Meal and Rest Break Lawyers
Can a Boss Dictate When Workers Can Take a Break?
Yes, an employer can tell workers where and when they can eat and drink on the job. In a majority of states employers must grant ten minute rest periods every four hours. However, no rest period is necessary if total daily work time is less than three and a half hours. No deduction from wages may be made for authorized rest time. If possible, a rest period should be in the middle of each work period.
What Are a Worker's Rights On Taking Lunch?
With the exception of the broadcasting and motion picture industries, the rule for meal periods is that no person may be employed for a work period of more than five hours without a meal period of not less than 30 minutes. However, the meal period may be waived by mutual consent if a work period of not more than six hours will complete the day's work. Unless the employee is completely relieved of duty, the meal period must be considered time worked. Also, if employees must eat on the premises, a suitable place for that purpose must be designated
Are Workers Injured During Lunch Or a Break Covered By Workers' Compensation Insurance?
If an employee is injured at lunch it is usually considered outside the scope of the employment relationship unless the employee was not completely relieved of their duties during the lunch hour. The nature and place of the injury are also strong considerations. An employee injured during a break is likely to be considered within the scope of employment and thus eligible for workers' compensation insurance.
Can a Boss Interrupt My Lunch Or Work Break For Work-Related Items?
This is an issue that depends mainly on the nature of the interruption. If the boss is interrupting a break to attempt to deny a worker their breaks and occurs regularly, then workers may have a grievance that they may present. In the event of an emergency or urgent work-related item that occurs very rarely, however, the boss is probably not wrong to interrupt a break.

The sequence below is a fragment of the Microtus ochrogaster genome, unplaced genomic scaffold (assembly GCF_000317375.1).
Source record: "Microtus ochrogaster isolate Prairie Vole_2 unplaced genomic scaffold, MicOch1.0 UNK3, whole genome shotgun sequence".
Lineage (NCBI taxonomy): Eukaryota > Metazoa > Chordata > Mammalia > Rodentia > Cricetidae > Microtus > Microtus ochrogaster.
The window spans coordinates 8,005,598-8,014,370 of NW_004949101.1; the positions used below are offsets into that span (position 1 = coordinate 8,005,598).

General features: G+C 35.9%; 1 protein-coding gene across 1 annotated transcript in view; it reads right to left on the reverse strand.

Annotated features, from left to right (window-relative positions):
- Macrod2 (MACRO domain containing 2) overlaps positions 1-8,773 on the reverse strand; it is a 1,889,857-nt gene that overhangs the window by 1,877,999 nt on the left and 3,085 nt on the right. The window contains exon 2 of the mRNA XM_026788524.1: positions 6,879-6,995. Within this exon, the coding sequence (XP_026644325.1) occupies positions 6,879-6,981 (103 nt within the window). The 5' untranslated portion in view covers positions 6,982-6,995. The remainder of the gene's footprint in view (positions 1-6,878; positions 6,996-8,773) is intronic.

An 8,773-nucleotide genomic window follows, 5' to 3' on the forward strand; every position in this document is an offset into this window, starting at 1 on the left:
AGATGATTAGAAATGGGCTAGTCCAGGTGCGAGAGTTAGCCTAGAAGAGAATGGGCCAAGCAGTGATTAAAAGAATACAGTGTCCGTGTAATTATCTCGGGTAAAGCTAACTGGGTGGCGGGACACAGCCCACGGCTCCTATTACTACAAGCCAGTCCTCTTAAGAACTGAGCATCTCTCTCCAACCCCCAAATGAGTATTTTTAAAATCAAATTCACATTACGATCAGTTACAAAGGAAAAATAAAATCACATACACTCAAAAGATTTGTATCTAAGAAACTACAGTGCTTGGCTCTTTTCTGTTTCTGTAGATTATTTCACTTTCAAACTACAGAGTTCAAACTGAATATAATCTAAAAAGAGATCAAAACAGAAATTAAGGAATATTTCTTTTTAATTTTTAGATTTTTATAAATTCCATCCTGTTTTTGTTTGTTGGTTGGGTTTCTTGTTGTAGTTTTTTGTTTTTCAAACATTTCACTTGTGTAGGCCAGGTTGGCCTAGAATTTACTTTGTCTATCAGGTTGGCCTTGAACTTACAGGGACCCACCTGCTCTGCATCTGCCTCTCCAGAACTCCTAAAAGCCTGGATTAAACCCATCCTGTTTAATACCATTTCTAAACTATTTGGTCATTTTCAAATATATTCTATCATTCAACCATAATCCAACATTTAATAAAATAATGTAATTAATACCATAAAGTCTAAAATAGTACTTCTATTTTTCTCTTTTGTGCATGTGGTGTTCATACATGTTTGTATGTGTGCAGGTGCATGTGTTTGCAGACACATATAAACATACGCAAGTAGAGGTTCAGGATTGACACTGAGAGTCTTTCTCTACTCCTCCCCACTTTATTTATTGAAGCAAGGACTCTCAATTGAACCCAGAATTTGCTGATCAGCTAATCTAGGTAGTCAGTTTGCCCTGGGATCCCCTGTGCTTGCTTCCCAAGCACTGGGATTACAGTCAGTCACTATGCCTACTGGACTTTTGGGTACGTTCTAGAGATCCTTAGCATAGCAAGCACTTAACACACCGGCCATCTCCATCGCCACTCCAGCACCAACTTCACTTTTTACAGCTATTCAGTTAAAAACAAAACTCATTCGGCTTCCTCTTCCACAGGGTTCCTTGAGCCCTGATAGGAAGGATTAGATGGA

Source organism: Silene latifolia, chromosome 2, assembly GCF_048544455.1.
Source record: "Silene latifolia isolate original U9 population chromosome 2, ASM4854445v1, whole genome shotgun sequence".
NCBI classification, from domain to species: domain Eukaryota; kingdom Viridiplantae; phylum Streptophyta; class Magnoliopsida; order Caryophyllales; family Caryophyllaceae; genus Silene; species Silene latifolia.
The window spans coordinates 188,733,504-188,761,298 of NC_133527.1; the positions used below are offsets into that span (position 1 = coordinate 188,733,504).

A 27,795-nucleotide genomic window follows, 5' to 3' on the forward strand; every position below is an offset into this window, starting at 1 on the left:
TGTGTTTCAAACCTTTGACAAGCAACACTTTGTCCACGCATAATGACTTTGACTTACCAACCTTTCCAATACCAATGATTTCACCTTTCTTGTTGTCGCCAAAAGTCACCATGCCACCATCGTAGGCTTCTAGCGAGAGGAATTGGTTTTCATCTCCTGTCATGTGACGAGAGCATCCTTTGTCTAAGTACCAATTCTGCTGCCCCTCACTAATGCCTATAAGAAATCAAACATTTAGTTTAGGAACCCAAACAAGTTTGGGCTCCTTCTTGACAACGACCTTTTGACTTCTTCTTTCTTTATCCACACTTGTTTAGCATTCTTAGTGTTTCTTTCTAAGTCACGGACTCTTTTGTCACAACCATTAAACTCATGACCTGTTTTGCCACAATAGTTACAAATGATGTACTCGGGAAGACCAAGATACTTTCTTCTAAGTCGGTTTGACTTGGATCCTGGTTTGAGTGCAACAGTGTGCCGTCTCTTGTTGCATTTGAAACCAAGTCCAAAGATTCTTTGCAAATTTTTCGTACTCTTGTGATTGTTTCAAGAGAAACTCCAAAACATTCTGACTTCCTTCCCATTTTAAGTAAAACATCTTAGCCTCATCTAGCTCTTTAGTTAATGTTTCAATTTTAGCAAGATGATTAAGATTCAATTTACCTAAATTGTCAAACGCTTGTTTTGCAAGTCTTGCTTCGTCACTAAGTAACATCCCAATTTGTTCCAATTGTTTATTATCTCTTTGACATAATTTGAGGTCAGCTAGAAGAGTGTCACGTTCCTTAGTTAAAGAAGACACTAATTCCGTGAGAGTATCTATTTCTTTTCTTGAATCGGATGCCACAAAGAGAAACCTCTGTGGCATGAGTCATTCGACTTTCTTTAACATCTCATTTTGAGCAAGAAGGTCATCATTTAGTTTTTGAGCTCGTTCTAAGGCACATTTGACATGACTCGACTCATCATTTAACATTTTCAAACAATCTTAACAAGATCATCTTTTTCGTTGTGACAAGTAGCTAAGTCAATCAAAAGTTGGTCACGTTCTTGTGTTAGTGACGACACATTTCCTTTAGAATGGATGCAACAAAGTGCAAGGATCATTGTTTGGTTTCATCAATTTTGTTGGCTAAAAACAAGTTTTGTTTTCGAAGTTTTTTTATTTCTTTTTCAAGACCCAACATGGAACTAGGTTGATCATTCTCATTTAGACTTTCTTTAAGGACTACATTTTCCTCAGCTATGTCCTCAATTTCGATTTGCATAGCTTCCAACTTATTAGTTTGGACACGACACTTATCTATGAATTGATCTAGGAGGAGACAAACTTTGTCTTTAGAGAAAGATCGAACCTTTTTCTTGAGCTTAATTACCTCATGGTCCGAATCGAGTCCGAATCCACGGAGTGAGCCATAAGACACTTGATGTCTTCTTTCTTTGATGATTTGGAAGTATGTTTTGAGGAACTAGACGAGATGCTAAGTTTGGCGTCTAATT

What Type Of Claim Could I Make?
Denying workers breaks is a violation of Wage and Labor Laws which can create a great deal of trouble for the company with government authorities. However, the worker may also be able to claim back wages for as long as their breaks were denied, which may constitute overtime pay.
An employer may counter this, however, if a worker who eats at their work station and attempts to do work is ordered by the employer or by the human resources department to stop.
Do I Need an Employment Attorney?
An experienced employment attorney is capable of informing you of your rights and evaluating whether you have a valid grievance against your employer. If you are an employer, an employment attorney can also make sure you are in compliance with all state and federal meal and rest break laws.
Consult a Lawyer - Present Your Case Now!
Last Modified: 11-20-2013 12:31 PM PST
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